The Soldier's Details

Surname:
Bunker
First Name:
Harold Thomas
Rank:
Private
Regimental #:
WX9223
Classification:
Rangetaker
Company:
'A' Company
Enlisted:
30.10.1940
Discharged:
6.06.1945
DOB:
26.09.1920
Place of Birth:
Mount Barker, Western Australia
Father's Name:
George Edward Bunker
Mothers's Name:
Annie Ansit Bunker
Religion:
Methodist
Pre-war Occupation:
Orchardist
Singapore:
Selarang Camp Changi
Force:
A Force Burma, Green Force, No. 3 Battalion
POW#:
1509
Japan:
Rakuyo Maru Party, Kumi No. 35 (rescued by USS Queenfish)
Return Details 1945:
Saipan-Guadalcanal-Brisbane-Perth by aircraft 1.11.1944

General Description

Harry Bunker was one of the extraordinarily fortunate survivors of the sinking of ‘Rakuyo Maru’ by US Submarines and rescued several days later in the South China Sea.

Read the story Members of 2/4th nominated for Medal but not awarded.

And the story Surviving the Sinking of the Rakuyo Maru written by Roy Cornford NX44955 of the 2/19th Battalion, courtesy of Peter Winstanley.

 

Read the letters written to the mother of Vern Trigwell (Triggy) who died at sea following  ‘Rakuyo Maru’ Sinking.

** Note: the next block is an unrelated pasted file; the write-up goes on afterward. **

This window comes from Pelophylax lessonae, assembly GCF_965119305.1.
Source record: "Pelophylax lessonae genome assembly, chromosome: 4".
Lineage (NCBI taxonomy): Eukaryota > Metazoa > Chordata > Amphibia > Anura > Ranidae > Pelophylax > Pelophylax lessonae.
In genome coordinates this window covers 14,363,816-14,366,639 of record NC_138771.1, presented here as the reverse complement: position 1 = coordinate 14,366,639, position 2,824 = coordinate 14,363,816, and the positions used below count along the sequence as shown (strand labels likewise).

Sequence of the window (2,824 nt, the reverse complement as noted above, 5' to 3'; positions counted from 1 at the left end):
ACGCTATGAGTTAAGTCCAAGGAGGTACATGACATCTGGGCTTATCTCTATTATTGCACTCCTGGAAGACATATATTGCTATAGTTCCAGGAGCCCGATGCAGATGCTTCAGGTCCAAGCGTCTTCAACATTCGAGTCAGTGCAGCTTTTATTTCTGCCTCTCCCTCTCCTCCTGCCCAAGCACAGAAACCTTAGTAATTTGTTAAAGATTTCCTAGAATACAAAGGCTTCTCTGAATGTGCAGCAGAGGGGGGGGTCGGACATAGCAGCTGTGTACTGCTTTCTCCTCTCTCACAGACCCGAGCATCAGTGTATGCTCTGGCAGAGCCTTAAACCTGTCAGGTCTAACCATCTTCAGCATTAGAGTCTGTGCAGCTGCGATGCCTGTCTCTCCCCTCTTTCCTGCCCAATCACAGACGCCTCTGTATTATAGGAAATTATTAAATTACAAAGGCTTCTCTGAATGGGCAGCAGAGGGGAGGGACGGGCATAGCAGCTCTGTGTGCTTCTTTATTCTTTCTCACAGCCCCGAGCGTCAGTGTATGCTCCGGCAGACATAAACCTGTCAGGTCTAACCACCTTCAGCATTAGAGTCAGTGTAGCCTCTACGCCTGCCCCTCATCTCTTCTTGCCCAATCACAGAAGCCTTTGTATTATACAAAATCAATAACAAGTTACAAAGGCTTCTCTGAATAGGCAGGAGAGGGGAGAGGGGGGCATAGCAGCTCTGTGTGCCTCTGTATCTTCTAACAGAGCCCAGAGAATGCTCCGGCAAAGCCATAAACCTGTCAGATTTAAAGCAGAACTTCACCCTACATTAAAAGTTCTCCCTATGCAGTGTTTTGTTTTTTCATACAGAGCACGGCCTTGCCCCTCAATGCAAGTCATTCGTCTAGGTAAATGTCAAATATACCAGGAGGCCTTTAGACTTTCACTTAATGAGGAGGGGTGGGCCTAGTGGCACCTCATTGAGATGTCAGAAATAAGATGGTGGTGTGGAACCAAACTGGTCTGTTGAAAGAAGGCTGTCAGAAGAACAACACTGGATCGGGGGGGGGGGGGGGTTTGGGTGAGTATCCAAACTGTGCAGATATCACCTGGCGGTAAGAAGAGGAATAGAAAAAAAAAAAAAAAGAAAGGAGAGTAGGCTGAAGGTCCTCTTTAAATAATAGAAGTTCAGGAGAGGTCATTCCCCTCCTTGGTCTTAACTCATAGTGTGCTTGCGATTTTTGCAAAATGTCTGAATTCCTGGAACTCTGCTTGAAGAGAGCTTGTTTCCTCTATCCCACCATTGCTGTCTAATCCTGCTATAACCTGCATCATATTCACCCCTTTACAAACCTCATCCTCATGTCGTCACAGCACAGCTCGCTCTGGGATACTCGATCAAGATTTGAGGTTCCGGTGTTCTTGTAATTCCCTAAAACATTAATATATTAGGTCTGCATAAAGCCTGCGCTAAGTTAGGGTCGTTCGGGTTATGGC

Harry’s sister Ada married Don Ross WX9253 of 2/4th  who perished 23 May 1945 Sandakan.

Whilst the Bunker family considered themselves fortunate their son Harry miraculously survived the sinking of the ‘Rakuyo Maru’, their relief was short-lived when they learnt the death of their son-in-law Don, husband of their daughter Ada.

The Bunker family was to endure further loss and tragedy when in February 1947, Alan William Bunker aged 31 years,  brother of Harry and fourth son to George and Annie Bunker, died following an accident leaving behind his wife and 3 children.

Read the connections/marriages of the 2/4th

Harry Bunker died 2 March 2000.

The Return Home of H. Bunker – Escapee POW of Japan 1945

He’s coming up the street,
As yellow as a Chow.
He walks with weary feet,
But he is happy now.

 

He went away to fight
‘Gainst the aggressive Japs,
Because he thought it right
He went with other chaps.

 

They were all in their prime
When they reached Singapore,
A lot before the time
To make successful war.

 

They were not well equipped,
Were ordered to give in,
Much bitterness was sipped,
And they grew very thin.

 

A ship with him aboard,
Was sunk and left him free;
Away the Jap boats roared,
Free on a raft was he.

 

With others on that raft,
They spent four dreadful days,
Rescued by Yanks at last,
Who served them well always.
He’s coming up the street,
His people by his side,
Happy once more to greet
And in him they show their pride.

 

The above was read at the funeral of our Late Member, Harry Bunker, and published in ‘Borehole Bulletin’ April 2000. (author unknown)

 

Camp Locations:

  • Selarang Camp Changi - Singapore
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